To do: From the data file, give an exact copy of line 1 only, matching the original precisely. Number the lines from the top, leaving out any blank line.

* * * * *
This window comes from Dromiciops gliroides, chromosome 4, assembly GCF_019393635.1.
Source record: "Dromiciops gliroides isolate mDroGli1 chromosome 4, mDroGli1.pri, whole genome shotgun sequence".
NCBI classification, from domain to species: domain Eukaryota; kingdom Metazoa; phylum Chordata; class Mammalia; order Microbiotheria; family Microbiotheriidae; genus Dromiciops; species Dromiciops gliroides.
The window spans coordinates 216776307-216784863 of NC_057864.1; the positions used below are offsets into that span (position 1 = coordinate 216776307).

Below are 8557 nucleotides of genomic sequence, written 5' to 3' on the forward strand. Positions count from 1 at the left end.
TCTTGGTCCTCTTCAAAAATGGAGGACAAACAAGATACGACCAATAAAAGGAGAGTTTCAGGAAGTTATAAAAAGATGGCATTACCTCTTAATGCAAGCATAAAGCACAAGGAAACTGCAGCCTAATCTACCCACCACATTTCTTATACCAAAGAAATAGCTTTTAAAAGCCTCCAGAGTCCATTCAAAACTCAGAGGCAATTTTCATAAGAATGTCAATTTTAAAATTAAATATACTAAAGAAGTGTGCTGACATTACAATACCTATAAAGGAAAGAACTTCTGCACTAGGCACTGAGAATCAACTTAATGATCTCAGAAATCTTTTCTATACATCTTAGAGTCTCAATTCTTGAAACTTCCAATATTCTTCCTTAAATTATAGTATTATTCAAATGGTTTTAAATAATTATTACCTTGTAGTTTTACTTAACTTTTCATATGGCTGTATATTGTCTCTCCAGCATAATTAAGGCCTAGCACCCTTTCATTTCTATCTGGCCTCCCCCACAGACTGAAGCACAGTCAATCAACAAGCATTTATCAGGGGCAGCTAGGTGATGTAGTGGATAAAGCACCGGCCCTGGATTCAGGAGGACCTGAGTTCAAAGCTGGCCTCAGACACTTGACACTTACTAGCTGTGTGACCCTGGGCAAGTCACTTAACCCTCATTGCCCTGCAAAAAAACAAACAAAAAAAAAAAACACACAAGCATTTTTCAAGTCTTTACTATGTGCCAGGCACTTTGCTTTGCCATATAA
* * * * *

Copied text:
This window comes from Dromiciops gliroides, chromosome 4, assembly GCF_019393635.1.